Its vision is of a world where everyone eats healthily and sustainably, enjoying food that is produced and traded fairly and humanely.
Food Ethics Council is a charity, and its work is not for profit. It is not affiliated to any political party or religious organisation.
Its Council members are all leaders in their relevant fields, and appointed as individuals. They bring a broad range of expertise to its work, from academic research through to practical knowledge of farming, business and policy.
Its staff and volunteers are all committed to its aim of creating a food system that is fair and healthy for people and the planet.
To build fair and resilient food systems that respect people, animals and the planet, by working with food businesses, government and civil society to address ethical concerns at the heart of decision-making about food and farming.
Its particular contribution is to promote ethical considerations in relation to decisions about food and farming and to facilitate deliberative thinking and bold action for a fair food system.
Ethics refers to the values, principles and codes by which people live. Acting ethically means taking values seriously and asking ‘what should I do, all things considered?’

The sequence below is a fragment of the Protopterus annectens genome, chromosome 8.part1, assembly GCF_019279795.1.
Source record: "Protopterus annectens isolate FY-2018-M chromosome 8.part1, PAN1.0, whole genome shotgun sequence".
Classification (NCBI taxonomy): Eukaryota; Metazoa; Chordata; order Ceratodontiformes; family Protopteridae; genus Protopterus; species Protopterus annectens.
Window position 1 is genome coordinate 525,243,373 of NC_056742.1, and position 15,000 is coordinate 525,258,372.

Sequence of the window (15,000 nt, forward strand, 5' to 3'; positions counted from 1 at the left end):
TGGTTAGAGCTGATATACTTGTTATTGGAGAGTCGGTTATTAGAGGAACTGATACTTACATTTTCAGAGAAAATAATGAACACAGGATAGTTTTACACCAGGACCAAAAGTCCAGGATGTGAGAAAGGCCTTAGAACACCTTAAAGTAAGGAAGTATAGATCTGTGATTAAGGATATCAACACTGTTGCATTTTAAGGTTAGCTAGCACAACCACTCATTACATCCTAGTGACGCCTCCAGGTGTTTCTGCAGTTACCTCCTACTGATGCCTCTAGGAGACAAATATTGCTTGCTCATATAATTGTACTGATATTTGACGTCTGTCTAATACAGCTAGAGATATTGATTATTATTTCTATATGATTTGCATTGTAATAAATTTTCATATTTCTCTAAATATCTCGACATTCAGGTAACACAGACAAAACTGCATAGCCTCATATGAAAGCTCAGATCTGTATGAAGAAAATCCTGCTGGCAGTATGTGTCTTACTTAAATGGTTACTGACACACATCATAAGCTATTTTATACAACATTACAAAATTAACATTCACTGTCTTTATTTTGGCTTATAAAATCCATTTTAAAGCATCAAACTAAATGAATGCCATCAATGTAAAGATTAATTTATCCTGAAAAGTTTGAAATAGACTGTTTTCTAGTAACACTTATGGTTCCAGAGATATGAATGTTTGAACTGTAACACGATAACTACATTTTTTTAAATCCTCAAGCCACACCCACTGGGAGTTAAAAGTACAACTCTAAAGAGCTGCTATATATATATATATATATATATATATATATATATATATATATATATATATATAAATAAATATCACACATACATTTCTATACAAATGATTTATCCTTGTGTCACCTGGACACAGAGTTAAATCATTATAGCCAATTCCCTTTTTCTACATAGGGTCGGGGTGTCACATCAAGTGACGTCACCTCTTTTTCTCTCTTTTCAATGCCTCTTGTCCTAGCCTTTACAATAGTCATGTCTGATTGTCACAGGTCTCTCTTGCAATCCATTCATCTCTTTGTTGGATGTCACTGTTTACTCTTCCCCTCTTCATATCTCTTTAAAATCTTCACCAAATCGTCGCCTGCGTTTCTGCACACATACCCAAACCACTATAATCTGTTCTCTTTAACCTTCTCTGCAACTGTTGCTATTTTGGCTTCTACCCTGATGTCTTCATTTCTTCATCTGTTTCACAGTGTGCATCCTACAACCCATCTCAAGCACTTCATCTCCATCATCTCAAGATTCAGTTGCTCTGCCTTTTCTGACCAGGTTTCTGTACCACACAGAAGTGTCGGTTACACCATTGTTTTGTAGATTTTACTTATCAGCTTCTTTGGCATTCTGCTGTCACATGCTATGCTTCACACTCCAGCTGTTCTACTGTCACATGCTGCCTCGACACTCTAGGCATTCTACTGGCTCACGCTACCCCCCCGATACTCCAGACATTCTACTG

It stands up for its principled ethical approach: respect for wellbeing, autonomy & fairness. It values its independence and are non-profit (a registered charity in the UK). It promotes inclusivity by taking into account diverse perspectives (for example in relation to gender, culture and faith). It takes a long-term view and believe in tackling root causes. It believes in openness and honesty, and it listens to, and learn from, each other.
The Food Ethics Council was established in 1998 with support from the Joseph Rowntree Charitable Trust and the Farm and Food Society. It became a company limited by guarantee in 2000 (No. 03901671) and registered as a charity in February 2004 (No. 1101885).
A history of the Food Ethics Council, written by Founder Director Ben Mepham can be found here. Geoff Tansey also wrote a paper giving a personal reflection on the way the Food Ethics Council has approached social justice in the food system.